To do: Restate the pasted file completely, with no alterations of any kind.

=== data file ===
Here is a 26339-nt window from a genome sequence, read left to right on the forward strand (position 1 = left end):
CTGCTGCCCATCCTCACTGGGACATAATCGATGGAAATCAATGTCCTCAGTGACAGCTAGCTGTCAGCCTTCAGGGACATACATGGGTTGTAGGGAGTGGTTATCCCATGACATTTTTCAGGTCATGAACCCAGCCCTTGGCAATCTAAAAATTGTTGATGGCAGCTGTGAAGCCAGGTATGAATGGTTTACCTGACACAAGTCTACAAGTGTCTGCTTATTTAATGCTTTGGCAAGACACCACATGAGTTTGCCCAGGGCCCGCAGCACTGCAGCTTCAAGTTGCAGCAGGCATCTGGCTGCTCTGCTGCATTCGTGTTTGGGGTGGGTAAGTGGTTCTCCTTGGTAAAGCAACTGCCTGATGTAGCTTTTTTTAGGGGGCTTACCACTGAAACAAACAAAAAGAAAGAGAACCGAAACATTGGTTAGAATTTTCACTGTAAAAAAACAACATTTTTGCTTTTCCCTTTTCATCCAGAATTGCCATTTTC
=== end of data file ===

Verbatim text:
Here is a 26339-nt window from a genome sequence, read left to right on the forward strand (position 1 = left end):
CTGCTGCCCATCCTCACTGGGACATAATCGATGGAAATCAATGTCCTCAGTGACAGCTAGCTGTCAGCCTTCAGGGACATACATGGGTTGTAGGGAGTGGTTATCCCATGACATTTTTCAGGTCATGAACCCAGCCCTTGGCAATCTAAAAATTGTTGATGGCAGCTGTGAAGCCAGGTATGAATGGTTTACCTGACACAAGTCTACAAGTGTCTGCTTATTTAATGCTTTGGCAAGACACCACATGAGTTTGCCCAGGGCCCGCAGCACTGCAGCTTCAAGTTGCAGCAGGCATCTGGCTGCTCTGCTGCATTCGTGTTTGGGGTGGGTAAGTGGTTCTCCTTGGTAAAGCAACTGCCTGATGTAGCTTTTTTTAGGGGGCTTACCACTGAAACAAACAAAAAGAAAGAGAACCGAAACATTGGTTAGAATTTTCACTGTAAAAAAACAACATTTTTGCTTTTCCCTTTTCATCCAGAATTGCCATTTTC